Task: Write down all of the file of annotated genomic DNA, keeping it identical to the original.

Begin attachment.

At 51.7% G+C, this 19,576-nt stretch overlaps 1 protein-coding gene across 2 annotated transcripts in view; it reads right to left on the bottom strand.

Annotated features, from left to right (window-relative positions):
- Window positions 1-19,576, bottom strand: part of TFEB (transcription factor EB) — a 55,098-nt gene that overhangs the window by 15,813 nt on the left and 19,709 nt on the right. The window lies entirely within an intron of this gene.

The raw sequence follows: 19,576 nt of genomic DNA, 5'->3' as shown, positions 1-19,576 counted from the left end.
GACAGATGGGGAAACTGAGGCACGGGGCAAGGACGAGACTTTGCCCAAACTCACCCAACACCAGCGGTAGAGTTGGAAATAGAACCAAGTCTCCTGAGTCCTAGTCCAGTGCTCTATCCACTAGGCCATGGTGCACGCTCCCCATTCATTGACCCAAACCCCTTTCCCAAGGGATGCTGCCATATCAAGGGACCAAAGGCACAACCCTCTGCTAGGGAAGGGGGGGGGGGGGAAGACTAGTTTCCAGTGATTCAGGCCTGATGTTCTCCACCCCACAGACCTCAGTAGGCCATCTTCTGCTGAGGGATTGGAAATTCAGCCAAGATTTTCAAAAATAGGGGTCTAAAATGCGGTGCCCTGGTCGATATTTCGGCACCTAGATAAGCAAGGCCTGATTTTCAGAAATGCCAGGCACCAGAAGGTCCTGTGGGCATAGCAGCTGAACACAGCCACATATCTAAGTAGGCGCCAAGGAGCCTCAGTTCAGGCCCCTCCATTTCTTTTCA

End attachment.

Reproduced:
At 51.7% G+C, this 19,576-nt stretch overlaps 1 protein-coding gene across 2 annotated transcripts in view; it reads right to left on the bottom strand.

Annotated features, from left to right (window-relative positions):
- Window positions 1-19,576, bottom strand: part of TFEB (transcription factor EB) — a 55,098-nt gene that overhangs the window by 15,813 nt on the left and 19,709 nt on the right. The window lies entirely within an intron of this gene.

The raw sequence follows: 19,576 nt of genomic DNA, 5'->3' as shown, positions 1-19,576 counted from the left end.
GACAGATGGGGAAACTGAGGCACGGGGCAAGGACGAGACTTTGCCCAAACTCACCCAACACCAGCGGTAGAGTTGGAAATAGAACCAAGTCTCCTGAGTCCTAGTCCAGTGCTCTATCCACTAGGCCATGGTGCACGCTCCCCATTCATTGACCCAAACCCCTTTCCCAAGGGATGCTGCCATATCAAGGGACCAAAGGCACAACCCTCTGCTAGGGAAGGGGGGGGGGGGGAAGACTAGTTTCCAGTGATTCAGGCCTGATGTTCTCCACCCCACAGACCTCAGTAGGCCATCTTCTGCTGAGGGATTGGAAATTCAGCCAAGATTTTCAAAAATAGGGGTCTAAAATGCGGTGCCCTGGTCGATATTTCGGCACCTAGATAAGCAAGGCCTGATTTTCAGAAATGCCAGGCACCAGAAGGTCCTGTGGGCATAGCAGCTGAACACAGCCACATATCTAAGTAGGCGCCAAGGAGCCTCAGTTCAGGCCCCTCCATTTCTTTTCA